Public should be informed of uncertainties in model predictions of COVID-19 spread, say researchers – Physics World


SARS-CoV-2 virions
Uncertain times: electron micrograph of SARS-CoV-2 virions, which are the cause of COVID-19. (Courtesy: NIAID-RML/CC BY 2.0)

Models of disease spread inform governments on when and how to ease the measures currently in place to contain COVID-19. But physicist Susanna Manrubia, an expert in modelling biological phenomena at the Spanish National Centre for Biotechnology in Madrid, is alarmed by the precise predictions reported by some models. In response, she and her colleagues have highlighted the uncertainties in predicting the peak and end of the pandemic in a pre-print currently under peer review.

“We are really worried about the limitations of modelling and thought media predictions were getting out of hand,” explained Manrubia.

The preprint is available on Cornell University’s arXiv server. In it, Manrubia and colleagues describe how they used a simple model to expose COVID-19 forecasting uncertainties, and demonstrate that uncertainty is intrinsic to a pandemic’s exponential growth pattern. They conclude that more realistic weather-like forecasts, transparent about uncertainties, should be used in portraying COVID-19 predictions to the public and governing authorities. “Only probabilistic prediction is feasible and reliable,” states Manrubia.

David Dowdy, a clinician who researches infectious disease epidemiology at Johns Hopkins University in the US, and Samir Bhatt, an expert in modelling infectious diseases from Imperial College, London, were not involved in the study, but agree that presenting uncertainty is vital. “With COVID I don’t feel like any model should be making projections more than a few weeks in advance,” says Dowdy. “There are too many unknown factors beyond that. And if you’re going to do it, you have to do it in a way that suggests the great uncertainty.”

Modelling disease spread

Many approaches used to estimate the future stages of infectious disease spread — and to quantify the impact of social distancing measures aimed at “flattening the curve” — are based on simple models. These models include limited mechanistic detail, simply simulating the exponential growth of an epidemic using a set of differential equations, with the population described as being in three distinct categories – susceptible, infectious or recovered (SIR). There are various iterations of these SIR models, incorporating different categories such as quarantined or infected but asymptomatic.

To highlight the limitations of such epidemic modelling, Manrubia and colleagues selected Spain’s COVID-19 epidemic as a case study and applied a variant of the SIR model called SCIR that includes a category describing the reversible confinement of susceptible individuals. The team used a Bayesian approach to probabilistically fit the data – training parameters (factors defining the outbreak such as infectivity) according to expected distributions. These priors were then filtered and fitted to the data.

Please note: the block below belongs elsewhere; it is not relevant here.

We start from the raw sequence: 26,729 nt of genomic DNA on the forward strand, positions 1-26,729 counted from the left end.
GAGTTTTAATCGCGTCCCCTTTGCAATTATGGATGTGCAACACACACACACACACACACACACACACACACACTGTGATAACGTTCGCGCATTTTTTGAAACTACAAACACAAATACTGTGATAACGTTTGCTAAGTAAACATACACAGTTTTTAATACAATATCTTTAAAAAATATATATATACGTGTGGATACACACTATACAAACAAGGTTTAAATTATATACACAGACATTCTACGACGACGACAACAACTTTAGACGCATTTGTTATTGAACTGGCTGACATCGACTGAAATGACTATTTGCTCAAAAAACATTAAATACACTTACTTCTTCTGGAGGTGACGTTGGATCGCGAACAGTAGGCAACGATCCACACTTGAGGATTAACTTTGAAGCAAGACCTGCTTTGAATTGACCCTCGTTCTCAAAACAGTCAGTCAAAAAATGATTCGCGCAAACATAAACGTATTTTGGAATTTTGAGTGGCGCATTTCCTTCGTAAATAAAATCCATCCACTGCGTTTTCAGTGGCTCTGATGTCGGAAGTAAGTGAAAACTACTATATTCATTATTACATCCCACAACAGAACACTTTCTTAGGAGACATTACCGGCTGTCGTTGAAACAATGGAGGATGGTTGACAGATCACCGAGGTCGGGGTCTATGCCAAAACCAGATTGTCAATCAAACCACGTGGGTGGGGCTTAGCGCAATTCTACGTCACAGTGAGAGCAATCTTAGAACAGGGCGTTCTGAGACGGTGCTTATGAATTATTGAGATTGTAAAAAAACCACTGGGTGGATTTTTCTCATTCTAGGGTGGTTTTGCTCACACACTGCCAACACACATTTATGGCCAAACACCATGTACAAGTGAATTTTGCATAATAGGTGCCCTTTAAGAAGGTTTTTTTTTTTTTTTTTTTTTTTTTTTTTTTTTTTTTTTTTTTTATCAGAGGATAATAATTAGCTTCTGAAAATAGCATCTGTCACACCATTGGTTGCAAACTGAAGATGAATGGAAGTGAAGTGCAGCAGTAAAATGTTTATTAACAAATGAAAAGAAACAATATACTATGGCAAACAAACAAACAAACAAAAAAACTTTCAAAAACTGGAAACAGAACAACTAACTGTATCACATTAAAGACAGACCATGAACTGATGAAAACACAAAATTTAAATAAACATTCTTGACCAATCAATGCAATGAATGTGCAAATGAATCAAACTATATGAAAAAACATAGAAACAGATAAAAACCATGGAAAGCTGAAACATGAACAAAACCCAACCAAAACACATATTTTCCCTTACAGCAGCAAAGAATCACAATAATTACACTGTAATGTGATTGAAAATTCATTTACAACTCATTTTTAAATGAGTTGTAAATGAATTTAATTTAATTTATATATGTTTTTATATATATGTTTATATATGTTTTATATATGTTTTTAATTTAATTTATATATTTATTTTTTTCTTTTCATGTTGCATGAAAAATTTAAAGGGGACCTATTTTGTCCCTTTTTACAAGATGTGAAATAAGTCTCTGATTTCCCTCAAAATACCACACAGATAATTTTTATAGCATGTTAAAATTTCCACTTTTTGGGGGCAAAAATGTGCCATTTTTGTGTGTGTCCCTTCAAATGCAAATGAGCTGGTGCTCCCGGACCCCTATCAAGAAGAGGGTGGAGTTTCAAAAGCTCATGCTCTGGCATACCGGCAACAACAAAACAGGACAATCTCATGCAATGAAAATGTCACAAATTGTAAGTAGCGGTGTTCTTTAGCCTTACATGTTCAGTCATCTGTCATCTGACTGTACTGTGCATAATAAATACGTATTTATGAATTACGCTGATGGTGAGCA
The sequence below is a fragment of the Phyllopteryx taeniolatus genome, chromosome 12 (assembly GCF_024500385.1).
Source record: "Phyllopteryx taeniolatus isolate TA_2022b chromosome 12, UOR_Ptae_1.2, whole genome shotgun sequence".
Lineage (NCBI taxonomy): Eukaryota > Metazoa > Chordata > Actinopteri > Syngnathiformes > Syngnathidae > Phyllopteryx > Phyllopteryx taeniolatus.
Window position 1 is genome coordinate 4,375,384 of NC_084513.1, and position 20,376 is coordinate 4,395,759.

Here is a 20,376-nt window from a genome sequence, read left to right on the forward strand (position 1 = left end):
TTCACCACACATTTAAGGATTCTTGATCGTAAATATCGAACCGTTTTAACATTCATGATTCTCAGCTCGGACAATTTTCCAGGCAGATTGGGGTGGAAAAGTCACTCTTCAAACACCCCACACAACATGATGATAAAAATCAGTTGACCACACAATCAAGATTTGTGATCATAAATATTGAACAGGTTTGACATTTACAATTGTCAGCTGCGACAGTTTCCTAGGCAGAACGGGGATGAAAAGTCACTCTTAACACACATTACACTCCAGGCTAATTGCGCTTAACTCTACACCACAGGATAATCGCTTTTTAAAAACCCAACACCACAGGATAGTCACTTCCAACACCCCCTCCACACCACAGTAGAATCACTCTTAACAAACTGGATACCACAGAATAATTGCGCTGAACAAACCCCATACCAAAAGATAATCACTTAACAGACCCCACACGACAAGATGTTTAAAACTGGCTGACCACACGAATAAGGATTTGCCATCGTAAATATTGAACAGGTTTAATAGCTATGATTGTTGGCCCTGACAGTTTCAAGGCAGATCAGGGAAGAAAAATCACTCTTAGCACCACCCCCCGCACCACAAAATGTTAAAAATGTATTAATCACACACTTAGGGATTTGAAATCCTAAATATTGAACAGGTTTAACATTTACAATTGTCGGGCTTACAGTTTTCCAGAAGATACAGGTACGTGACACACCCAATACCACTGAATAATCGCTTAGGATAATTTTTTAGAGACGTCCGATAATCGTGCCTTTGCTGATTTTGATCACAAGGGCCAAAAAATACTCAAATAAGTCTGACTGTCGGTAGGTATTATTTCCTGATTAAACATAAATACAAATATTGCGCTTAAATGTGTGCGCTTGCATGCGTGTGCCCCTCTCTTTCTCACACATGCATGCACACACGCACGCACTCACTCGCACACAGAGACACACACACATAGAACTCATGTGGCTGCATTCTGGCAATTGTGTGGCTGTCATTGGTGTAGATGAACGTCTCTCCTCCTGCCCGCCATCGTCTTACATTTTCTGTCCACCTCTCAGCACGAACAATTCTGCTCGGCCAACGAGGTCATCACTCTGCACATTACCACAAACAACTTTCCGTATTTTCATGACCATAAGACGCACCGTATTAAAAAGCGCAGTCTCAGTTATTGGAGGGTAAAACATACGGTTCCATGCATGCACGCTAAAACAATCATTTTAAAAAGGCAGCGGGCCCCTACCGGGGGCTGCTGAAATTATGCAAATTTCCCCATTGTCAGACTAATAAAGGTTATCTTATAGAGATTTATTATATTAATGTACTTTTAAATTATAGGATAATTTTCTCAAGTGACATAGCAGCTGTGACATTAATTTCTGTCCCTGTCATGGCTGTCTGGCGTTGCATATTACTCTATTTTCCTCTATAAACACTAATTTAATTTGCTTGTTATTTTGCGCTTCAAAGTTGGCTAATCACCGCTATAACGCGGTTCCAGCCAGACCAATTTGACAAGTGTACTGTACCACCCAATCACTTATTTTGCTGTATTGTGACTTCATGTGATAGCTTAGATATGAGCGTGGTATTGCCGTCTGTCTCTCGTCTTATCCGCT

The result was a posterior distribution of parameter values that accurately recovered the daily recorded data in Spain – in the period 28 February to 29 March.

Sensitive to small variations

“We could recover data of the past nicely but see a sensitivity to small variation in the parameters that causes a spread of trajectories,” says Manrubia. Many of these possibilities indicated a reduction in active COVID-19 cases – “flattening the curve” – but there was also bending towards continued exponential growth of Spain’s epidemic. “There your prediction is somehow lost in the sense that, you can only say probabilistically speaking, whether there will be a peak in three days or not.”

Attempts to add precision into these models often involves including more categories, but Manrubia points out that this practice adds parameters, so multiplying potential for variation.

Bad data is often blamed for a prediction’s uncertainty, but Manrubia and colleagues argue that it’s not just about the data. They illustrate this by directly integrating the SCIR model to generate synthetic data, and then fitting the same model to this “perfect data set”. A spread in future trajectories was still observed, and the team explained this is due to intrinsic dynamics of model’s with exponential growth in the variables, such as an epidemic.

“Forecasting the future is very challenging. Even with perfect data, it doesn’t give information about who is going to get infected in the future,” says Bhatt. He points out that inherent unpredictability in predicting the future isn’t a new finding in itself, but acknowledges the value in highlighting uncertainties in the current crisis.

Dowdy is also in favour of this issue being broadcast to a wider audience. “[Uncertainty in forecasts] is an issue that is well-known in the scientific community, but not well-known in the lay community.”

Presenting the probabilities

Manrubia is frustrated by models that extrapolate from the single parameter value best fitting past data, so failing to show that many other predictions are possible. “We are trying to get more care from those doing models, and get the message up to the authorities because there is so much noise they need to be aware of.”

“It’s fine to be wrong (forecasting models are by definition going to be wrong because they are making assumptions), it’s the communication that is absolutely essential,” says Bhatt. “Some scientists need to be transparent about the limitations of models and what they tell us, and this paper nicely discusses that.”

Manrubia hopes this crisis will spur the global epidemiology community to reliably integrate data across the globe. “SIR models are really simple – they’ve been around for a century – come on! I’m certain that we can do better.”

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